Welcome to Novel Journey, how long did it take you to get published?
I first sat down to deliberately write a novel the summer of 2000. The historic romance, still unpublished, won chapter awards and even a cash prize from Steeple Hill. But it wasn’t until I changed to a contemporary romantic suspense series and won a major new writer award along with an agent that I got my first publishing contract. That happened in 2005. I count myself blessed to have enjoyed such a fast journey to publication.
Do you think an author is born or made?
Both. I think words come more easily for some than others. Yet without study, hard work, and courage, a talented writer may never be more than a frustrated artist. Stubborn determination plays a big part in becoming a published author.
What is the first book you remember reading?
I got Secret of the Old Clock, a Nancy Drew mystery, as a birthday present. It didn’t take long before I devoured the entire series and moved on to Phyllis Whitney and Agatha Christie.
What common qualities do you find in the personalities of published authors?
As I mentioned earlier, stubborn determination is key to publication. These ornery don’t-tell-me-I-can’t-do-it types hone their craft, rub elbows with editors and agents at conferences, test new ideas, and become professionals before they ever see their first contract.
How do you know if you have a seemingly “stupid” book premise that is doomed to fail versus one that will fly high?
I think talented writers can make even “stupid” ideas fly. If the idea seems great to you, just write it. Make the reader fall in love with the characters. Draw the reader into the plot. Refuse to let them out of the story until the very last page.
What is the theme of your latest book?
My latest book is Kiss Me If You Dare, coming out in February. It’s all about taking what God has given and making the best of it. The heroine Patricia Amble is faced with her own serious character flaws. But as she meets those around her who are overcoming far greater challenges, she learns to cherish the very things she once despised.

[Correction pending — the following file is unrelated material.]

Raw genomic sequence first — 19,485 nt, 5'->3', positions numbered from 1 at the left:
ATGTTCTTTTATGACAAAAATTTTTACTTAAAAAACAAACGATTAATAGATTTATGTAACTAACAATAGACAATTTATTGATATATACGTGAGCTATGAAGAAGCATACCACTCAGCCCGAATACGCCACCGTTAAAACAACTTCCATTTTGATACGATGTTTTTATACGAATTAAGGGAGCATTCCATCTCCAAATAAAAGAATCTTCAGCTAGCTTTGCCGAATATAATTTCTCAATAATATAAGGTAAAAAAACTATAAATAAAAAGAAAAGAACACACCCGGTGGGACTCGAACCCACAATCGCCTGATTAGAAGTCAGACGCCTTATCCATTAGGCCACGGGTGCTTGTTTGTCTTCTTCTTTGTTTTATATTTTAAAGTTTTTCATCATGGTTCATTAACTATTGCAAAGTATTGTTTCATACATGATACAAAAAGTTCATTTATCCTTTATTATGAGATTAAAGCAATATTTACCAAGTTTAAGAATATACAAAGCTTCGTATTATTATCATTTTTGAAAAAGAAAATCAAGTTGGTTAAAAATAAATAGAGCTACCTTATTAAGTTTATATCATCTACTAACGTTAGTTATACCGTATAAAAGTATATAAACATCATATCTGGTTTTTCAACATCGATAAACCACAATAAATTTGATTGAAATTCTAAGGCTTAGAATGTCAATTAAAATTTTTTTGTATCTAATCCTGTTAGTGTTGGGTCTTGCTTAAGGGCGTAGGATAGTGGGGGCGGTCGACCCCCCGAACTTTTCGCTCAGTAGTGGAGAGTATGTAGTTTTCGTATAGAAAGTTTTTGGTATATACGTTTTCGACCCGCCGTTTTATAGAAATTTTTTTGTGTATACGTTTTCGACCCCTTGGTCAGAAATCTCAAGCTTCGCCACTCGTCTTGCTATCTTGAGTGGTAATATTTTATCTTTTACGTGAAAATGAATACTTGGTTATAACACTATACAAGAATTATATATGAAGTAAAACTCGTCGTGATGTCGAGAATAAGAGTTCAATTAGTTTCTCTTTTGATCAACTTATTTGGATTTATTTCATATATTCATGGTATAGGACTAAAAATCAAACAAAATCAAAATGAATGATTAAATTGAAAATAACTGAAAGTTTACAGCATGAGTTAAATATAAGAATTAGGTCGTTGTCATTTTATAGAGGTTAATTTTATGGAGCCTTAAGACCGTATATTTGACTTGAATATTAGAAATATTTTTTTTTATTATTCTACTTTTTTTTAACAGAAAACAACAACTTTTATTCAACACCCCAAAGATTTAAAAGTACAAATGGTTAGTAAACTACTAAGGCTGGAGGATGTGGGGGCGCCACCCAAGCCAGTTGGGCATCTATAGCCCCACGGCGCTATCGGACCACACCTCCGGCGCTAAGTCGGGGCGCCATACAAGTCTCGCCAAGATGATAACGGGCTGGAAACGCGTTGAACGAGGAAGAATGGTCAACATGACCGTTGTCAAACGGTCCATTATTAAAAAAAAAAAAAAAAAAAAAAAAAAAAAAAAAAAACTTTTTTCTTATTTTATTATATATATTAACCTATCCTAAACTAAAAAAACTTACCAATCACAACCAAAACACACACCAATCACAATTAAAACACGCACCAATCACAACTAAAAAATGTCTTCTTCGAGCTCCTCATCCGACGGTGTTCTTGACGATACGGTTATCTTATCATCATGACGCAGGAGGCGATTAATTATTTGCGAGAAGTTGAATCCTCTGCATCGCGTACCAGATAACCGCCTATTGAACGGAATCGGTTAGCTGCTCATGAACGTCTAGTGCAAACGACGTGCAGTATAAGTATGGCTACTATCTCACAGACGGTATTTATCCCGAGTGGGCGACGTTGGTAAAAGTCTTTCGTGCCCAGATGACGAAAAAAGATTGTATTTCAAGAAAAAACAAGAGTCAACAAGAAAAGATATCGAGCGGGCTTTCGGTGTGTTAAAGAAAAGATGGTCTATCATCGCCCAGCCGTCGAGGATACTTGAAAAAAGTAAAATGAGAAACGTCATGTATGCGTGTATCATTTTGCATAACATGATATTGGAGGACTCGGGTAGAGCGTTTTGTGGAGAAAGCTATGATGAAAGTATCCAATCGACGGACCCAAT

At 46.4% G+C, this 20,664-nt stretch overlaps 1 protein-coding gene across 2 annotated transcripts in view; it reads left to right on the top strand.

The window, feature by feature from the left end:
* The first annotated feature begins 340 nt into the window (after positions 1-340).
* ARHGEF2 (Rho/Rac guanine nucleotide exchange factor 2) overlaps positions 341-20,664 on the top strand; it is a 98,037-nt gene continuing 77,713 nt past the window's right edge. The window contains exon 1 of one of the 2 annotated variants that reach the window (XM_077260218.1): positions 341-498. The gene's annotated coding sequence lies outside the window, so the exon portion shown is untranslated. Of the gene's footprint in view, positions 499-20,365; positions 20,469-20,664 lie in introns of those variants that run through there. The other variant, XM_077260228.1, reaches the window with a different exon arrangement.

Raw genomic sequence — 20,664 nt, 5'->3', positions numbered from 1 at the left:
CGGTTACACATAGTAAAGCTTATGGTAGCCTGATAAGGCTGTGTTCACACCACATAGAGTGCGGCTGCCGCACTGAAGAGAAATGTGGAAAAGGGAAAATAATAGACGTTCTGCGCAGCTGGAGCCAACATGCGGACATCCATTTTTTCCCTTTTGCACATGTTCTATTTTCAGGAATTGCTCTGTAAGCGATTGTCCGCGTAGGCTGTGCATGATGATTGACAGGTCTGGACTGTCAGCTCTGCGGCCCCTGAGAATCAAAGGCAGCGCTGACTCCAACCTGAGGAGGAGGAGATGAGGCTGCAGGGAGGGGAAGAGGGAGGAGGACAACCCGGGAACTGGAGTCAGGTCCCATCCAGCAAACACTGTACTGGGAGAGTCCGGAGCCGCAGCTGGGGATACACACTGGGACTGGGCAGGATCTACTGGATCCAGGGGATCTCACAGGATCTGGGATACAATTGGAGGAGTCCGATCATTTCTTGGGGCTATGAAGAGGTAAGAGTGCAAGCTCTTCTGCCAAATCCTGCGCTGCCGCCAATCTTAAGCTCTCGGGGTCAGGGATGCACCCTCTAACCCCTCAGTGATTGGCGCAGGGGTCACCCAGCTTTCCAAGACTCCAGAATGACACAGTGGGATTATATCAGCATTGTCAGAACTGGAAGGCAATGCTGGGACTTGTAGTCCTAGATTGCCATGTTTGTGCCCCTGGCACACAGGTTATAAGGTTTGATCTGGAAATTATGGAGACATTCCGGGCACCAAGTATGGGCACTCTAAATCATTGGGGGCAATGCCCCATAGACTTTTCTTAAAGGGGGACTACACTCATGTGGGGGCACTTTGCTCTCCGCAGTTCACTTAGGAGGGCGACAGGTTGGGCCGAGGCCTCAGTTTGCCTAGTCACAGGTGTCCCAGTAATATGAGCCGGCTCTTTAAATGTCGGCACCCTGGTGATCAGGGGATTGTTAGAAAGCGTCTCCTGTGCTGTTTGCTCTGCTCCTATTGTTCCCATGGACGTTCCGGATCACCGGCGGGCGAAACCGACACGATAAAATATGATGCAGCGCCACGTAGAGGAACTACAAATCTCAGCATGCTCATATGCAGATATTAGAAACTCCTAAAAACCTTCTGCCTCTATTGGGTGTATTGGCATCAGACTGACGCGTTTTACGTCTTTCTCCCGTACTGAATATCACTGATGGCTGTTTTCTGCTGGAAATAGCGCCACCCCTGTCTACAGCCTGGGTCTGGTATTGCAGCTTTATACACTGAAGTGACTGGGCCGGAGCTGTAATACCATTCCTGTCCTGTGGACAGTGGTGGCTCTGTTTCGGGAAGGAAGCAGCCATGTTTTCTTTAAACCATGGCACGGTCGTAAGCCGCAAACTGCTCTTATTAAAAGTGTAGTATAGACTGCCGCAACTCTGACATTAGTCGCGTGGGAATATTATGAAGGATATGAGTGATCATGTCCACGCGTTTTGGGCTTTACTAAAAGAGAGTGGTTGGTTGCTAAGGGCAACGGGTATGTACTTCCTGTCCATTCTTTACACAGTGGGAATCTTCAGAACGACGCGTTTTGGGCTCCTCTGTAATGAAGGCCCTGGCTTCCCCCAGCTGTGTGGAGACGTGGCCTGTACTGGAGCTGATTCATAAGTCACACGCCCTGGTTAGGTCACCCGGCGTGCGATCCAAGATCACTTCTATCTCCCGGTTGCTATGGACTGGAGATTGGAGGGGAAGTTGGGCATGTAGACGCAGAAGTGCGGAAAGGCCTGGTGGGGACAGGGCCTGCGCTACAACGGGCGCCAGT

At what point did you stop juggling suggestions and critiques and trust yourself (as a writer)?
You stop the indecision and endless second-guessing when it starts getting in the way of production. There came a point where I no longer had time to waste pleasing my critique partners. I had already learned what worked, I’d become familiar with my voice and I clung to the hope that other people would want to read my work.
Are takeaway messages (in your book) important to you?
I love it when a reader or a reading group mulls my story days after the book has been put down. I like to make people think. But I don’t like to preach. I want the reader to make up his or her own mind about an issue. Sometimes the book strikes a chord with a certain reader, but not another reader. The reading experience is very personal. And if the reader isn’t ready for the message, then it’s enough for me if they merely enjoyed their journey with the character for the length of the book.
When do you know you’ve got the finished product and it’s your best effort?
If there’s an area in the story that is bugging you and you know you’d be embarrassed if your best friend read that section in print, then it’s probably not ready. I generally know which sections are shaky in advance, but rely on my editors to tag these sections for me. That gets me out of my lazy zone and makes me rethink it. Then I approach the idea from a new angle. Sometimes I surprise myself with a great rewrite.
Any anecdotes about the research or writing of your books?
It’s amazing how fiction reflects the life experiences and emotional process of the writer. I wrote the first two books in the Patricia Amble Mystery Series as I struggled my way out of a failed marriage. Needless to say the romantic content was my greatest challenge. But my newest book, Kiss Me If You Dare, finds me in a much happier and hope-filled place. I think readers will be pleased how heroine Patricia Amble benefits from a new outlook of her own.
How would you pitch this book to your intended audience?
Grieving home renovator Patricia Amble strikes out on her own, forgetting the life she left behind. But reminders of the past creep up, and Tish becomes all too aware of unfinished business. Now faced with starting over or finding to the ones she loves, Tish can’t be sure she’ll live to make the right choice.